5. The tool according to claim 1 in which said body is formed with a hollow pedestal,

and the means for mounting said knife forming a part of said tracking means having a hollow knife carrier reciprocally slidable in said pedestal,

said knife being axially mounted within said carrier and having its cutting edge extending outwardly therefrom,

resilent means urging said knife inwardly of said carrier,

and adjustable stop means engaging the head of said knife for limiting the inward movement thereof.

6. The tool according to claim 5 wherein the pedestal and carrier are cylindrical and relatively rotatable and including means for rotating said carrier so as to position the oblong cutting edge angularly with respect to the longitudinal axis of the cable.

7. The tool according to claim 6 wherein said carrier is provided with a coaxial knob for manually rotating said carrier,

said knob including indicia for locating the position of the cutting edge.

8. The tool according to claim 7 including means limiting the extent of rotation of said knob.

9. A tool for scoring the surface of a cable comprising means to clamp the tool to a cable to be scored and for relative movement of said tool and cable, scoring means on said tool disposed substantially radial to the clamped cable to score the surface thereof, means on said tool to predeterminately adjust said scoring means to a depth of penetration of the clamped cable,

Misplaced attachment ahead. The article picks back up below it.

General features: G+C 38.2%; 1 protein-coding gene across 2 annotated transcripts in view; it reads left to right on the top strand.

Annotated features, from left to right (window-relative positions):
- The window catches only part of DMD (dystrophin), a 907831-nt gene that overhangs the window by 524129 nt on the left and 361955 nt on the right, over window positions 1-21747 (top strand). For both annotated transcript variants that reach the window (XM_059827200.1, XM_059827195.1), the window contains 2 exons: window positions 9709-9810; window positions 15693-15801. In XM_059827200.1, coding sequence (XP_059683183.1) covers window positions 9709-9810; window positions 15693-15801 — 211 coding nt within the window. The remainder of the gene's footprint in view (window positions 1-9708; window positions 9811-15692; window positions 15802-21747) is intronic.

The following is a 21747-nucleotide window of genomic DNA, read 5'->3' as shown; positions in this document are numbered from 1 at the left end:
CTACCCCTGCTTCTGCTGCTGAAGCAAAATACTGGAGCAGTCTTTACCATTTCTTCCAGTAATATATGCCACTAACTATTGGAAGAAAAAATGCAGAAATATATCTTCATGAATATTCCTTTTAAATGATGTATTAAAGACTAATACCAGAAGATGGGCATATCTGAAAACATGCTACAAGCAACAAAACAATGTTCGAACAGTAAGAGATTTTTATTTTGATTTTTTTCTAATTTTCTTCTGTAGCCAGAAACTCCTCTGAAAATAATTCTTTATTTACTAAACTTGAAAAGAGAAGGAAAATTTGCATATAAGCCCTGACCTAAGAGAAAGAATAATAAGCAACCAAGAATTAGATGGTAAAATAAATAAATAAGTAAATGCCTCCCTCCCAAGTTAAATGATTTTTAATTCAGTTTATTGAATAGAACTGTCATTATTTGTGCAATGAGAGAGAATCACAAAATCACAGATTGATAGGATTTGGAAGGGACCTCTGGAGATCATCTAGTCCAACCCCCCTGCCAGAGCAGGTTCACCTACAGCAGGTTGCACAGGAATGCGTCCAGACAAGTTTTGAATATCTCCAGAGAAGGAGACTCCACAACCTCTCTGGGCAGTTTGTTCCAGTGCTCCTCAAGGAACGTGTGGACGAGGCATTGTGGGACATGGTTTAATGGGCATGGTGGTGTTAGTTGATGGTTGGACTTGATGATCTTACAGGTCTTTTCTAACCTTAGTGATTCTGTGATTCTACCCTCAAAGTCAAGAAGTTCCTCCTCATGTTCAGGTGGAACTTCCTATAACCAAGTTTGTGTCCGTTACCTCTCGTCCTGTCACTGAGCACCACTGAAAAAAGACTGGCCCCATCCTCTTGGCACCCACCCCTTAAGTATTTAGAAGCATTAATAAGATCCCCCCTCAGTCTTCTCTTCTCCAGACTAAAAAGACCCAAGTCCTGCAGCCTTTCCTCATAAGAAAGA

tracking means for biting engagement with the cable surface,

means resiliently urging said tracking means into engagement with the cable,

means on said tool and operatively connected with said scoring and tracking means to rotate said scoring and tracking means between a position transverse to the longitudinal axis of the clamped cable and a position angular to the longitudinal axis of the clamped cable,

and means between said scoring and tracking means to move the same conjointly to their transverse and angular positions and to permit relative radial movement therebetween while the cable is being scored by the scoring means.

10. A tool as in claim '9,

means on said tool to limit the rotation of said scoring and tracking means.

References Cited UNITED STATES PATENTS 2,778,105 1/1957 Carta 3090.7

3,082,523 3/1963 Modes 3090.7 X

3,215,007 11/1965 Stallings 30--90.9 X

JAMES L. JONES, JR., Primary Examiner US. Cl. X.R.

Patent Citations
Cited PatentFiling datePublication dateApplicantTitle
US2778105 *Feb 20, 1956Jan 22, 1957Taca Cable Stripper Mfg CorpCutter for the insulation of cables
US3082523 *Sep 26, 1961Mar 26, 1963Imp Eastman CorpStripping tool
US3215007 *Jun 14, 1963Nov 2, 1965Stallings Douglas STool for stripping insulation from electric cables
Referenced by
Citing PatentFiling datePublication dateApplicantTitle
US4526068 *Aug 12, 1982Jul 2, 1985C. A. Weidmuller Gmbh & Co.Tool for removing insulation
US4977671 *Oct 25, 1988Dec 18, 1990Ducret Lucien CSaw for cutting large diameter shielded conduit
US5533264 *Jul 28, 1994Jul 9, 1996At&T Corp.Apparatus for stripping cable
US5745996 *Apr 17, 1996May 5, 1998Dyckerhoff & Widmann Ag Of MunichSheathing cutting device
US5956852 *May 12, 1997Sep 28, 1999Capewell Components CompanyCable stripping tool for removing insulation from ribbed cable
US6581291Oct 9, 2001Jun 24, 2003Capewell Components Company, LlcCable stripping tool
US6662450 *Aug 16, 1999Dec 16, 2003Lucien C. DucretWire and cable stripper
US6708749Jul 24, 2001Mar 23, 2004Kmd Technologies Inc.Apparatus for stripping a coating from an optical fibre
US6802125 *Dec 2, 2002Oct 12, 2004Pressmaster AbCable-stripping tool
US6935030Dec 20, 2001Aug 30, 2005James LoikSpiral cut craft tool
US8181350 *May 11, 2007May 22, 2012Francois C MorinPrecision cutting system
Classifications
U.S. Classification30/91.2, 30/90.7, 30/91.1
International ClassificationH02G1/12
Cooperative ClassificationH02G1/1229
European ClassificationH02G1/12B2D